In some ways, an emphasis on community resilience is a useful response to scholars who have increasingly sought to understand large scale changes in the Late Roman world as shaped by non-human actors such as disease and climate and environmental change. A number of recent articles have sought to re-assert the role of human agents in Late Antique. I tend to find this line of argument vaguely misguided, but in the case of Lewitt’s article it offers a clear point of departure for her consideration of community resilience.

Lewitt argued that five things allowed for ancient communities to rebound for various disruptions: “high volume and diversity of economic activities, a degree of equitable distribution of income, effective routes of communication, the existence of social capital, and capacity for cooperation and technological innovation.”

She then draws upon archaeological data to demonstrate how the most resilience communities shared many of these features. Of particular interest to me was the role of the church which not only served as a nodes in larger communication networks, but also as institutions around which social capital accumulates. Lewitt suggests that the bonds created through shared support of the local church, for example, created pathways to pool resources during times of crisis. As an contemporary example, she notes that the Vietnamese community in New Orleans rebuilt more quickly after Katrina because they relied on close social bonds.

Years ago, I was interested in how Christianity introduced new forms of giving. Unlike the elite euergetism that characterized Classical antiquity and relied upon the generosity of a few very wealthy patrons who competed with one another for status, the church promoted a model of charity that applied to all Christians and led to individuals of even modest means contributing to the construction and decoration of churches as well as to other charitable ventures. This new vision of charity would have undoubtedly led to new forms of social organization that may have led to greater community resilience.

The other interesting observation is that communities with greater economic equality tend to be more resilient than those with great divisions in wealth. Lewitt looks at the relative size of houses in the deserted villages in Syria to argue for social and economic equality in those communities. Once again, Lewitt notes that part of the challenges facing recovery in New Orleans was the deeply uneven distribution of wealth which made cooperation and collective action more difficult. It almost goes without saying that it is very difficult to track economic and social equality in the ancient world other than at the very ends of the spectrum. Moreover, it seems that villages and rural settlements, especially in Greece and Cyprus, seem to have been abandoned whereas urban areas proved more resilient. If we understand smaller rural communities to have less social and economic diversity, then we might expect these communities to be more resilient than the evidence tends to indicate. That being said, this is not fatal to Lewitt’s arguments, but it does beg for an explanation for why certain kinds of resilience ultimately failed.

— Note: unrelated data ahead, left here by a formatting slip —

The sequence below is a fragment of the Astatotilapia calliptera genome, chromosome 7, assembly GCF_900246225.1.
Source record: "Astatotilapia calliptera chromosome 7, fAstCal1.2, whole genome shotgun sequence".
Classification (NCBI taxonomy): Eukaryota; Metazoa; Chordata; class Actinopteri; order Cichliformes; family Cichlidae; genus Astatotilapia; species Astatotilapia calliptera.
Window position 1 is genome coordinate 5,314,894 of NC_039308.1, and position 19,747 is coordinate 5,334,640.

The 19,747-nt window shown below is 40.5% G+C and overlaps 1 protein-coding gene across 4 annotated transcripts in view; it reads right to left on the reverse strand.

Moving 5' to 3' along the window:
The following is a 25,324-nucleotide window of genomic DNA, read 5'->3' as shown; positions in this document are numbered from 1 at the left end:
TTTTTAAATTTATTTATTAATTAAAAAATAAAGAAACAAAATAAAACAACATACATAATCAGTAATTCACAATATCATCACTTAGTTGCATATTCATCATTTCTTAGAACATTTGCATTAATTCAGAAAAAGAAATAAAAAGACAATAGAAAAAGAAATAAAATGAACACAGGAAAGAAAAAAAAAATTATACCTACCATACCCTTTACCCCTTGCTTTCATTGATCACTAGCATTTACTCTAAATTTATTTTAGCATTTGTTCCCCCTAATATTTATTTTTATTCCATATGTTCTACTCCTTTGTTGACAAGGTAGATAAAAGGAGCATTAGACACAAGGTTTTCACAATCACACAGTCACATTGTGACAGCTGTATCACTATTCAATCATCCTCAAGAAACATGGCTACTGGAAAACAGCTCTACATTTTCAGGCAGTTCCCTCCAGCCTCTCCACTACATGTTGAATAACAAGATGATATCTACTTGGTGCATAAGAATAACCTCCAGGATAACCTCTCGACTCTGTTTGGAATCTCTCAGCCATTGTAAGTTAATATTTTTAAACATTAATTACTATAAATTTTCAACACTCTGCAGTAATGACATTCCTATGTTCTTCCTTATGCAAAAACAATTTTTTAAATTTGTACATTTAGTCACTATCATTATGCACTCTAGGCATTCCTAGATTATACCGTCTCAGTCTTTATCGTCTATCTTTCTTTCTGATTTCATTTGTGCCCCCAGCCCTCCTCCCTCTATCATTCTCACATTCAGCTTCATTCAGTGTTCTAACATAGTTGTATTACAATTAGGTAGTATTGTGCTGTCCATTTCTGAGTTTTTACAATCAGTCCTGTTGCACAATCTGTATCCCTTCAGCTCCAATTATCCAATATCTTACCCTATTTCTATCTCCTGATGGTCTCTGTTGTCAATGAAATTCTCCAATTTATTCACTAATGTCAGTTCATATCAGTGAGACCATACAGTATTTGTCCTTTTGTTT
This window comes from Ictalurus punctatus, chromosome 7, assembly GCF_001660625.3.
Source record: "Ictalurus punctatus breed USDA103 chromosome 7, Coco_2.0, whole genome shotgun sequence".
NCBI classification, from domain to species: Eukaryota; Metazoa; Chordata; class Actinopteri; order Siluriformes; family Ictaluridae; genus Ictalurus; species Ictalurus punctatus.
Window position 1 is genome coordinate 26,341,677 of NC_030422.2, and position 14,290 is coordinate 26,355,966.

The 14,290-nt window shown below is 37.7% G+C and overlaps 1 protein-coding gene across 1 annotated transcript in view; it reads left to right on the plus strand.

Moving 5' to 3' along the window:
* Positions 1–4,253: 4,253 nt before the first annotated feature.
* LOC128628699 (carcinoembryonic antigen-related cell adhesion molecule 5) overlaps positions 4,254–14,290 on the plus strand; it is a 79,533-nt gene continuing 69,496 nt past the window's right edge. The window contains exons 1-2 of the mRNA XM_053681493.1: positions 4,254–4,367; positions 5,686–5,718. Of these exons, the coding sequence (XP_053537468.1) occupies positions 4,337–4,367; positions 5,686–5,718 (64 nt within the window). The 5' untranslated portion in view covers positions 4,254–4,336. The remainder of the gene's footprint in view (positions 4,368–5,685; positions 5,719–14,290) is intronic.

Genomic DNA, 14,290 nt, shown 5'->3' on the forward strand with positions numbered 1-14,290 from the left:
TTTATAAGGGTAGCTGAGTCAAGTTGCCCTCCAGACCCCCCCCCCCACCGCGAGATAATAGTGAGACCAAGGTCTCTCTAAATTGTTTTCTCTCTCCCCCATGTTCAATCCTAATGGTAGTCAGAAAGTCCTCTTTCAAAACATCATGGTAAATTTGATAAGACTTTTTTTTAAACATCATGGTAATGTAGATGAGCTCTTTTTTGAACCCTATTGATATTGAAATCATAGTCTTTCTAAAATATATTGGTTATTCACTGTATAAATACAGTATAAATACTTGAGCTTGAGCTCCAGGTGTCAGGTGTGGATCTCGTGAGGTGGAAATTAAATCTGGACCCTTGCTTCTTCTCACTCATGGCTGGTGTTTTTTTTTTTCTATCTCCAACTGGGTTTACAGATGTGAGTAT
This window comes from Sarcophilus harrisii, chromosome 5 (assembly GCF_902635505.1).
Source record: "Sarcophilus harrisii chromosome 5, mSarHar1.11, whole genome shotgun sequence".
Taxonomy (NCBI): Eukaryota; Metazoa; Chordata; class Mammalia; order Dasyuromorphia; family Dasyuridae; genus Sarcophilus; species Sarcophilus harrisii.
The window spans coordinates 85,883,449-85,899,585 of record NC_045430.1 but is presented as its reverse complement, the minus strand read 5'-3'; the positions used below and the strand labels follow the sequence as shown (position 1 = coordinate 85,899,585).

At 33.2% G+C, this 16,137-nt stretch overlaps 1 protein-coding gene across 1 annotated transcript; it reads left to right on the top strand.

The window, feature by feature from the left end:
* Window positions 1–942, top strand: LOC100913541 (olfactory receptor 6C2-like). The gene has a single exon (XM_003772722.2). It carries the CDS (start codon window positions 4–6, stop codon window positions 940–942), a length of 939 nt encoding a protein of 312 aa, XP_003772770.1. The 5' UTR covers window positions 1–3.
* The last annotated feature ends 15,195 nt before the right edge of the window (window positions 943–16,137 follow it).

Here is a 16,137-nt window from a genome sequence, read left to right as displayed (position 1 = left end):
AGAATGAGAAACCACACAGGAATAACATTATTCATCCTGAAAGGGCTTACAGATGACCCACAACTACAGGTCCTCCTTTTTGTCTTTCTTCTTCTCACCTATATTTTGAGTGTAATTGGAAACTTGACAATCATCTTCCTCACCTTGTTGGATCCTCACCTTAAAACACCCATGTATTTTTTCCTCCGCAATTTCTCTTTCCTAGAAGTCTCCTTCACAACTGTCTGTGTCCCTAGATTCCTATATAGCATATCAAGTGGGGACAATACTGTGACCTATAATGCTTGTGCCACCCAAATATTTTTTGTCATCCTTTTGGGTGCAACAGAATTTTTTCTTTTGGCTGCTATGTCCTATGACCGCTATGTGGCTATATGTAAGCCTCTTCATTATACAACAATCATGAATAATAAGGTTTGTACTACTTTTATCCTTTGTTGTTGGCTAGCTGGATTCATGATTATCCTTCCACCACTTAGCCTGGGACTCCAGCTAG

It is interesting to see how this plays out around the world as we attempt to recover from the economic and human impacts of the current COVID-19 pandemic. Lewitt’s regular appeals to data from the recovery after Hurricane Katrina provide a modern point of comparison for resilience in antiquity. The recovery from the COVID-19 pandemic will provide another. 

Three Thing Thursday: Greeks, Roads, and Oil

For whatever reason, I’m having trouble getting myself into gear over spring break and have been jumping from one thing to the next all week. It’s predictable, then, that today blog post will be a dreaded “three things” rather than a more sustained consideration of one issue, topic, question, or publication. What’s the biggest bummer is that I wanted to write more about each of these three things. Maybe I can next week, but for now, here’s a sampling of what I’ve been up to.

Thing The First

If I had all the time and energy into the world, I’d publish a little volume featuring the work of Byzantine and Late Antique archaeologist outside of the Mediterranean basin. David Pettegrew and Kostis Kourelis would appear in it, of course. This week, I was really happy to receive a copy of Pennsylvania History 87.1 (2020) which is co-edited by Pettegrew and includes an article by Kourelis and Pettegrew on the Greek communities of Harrisburg and Lancaster, Pennsylvania in the early 20th century.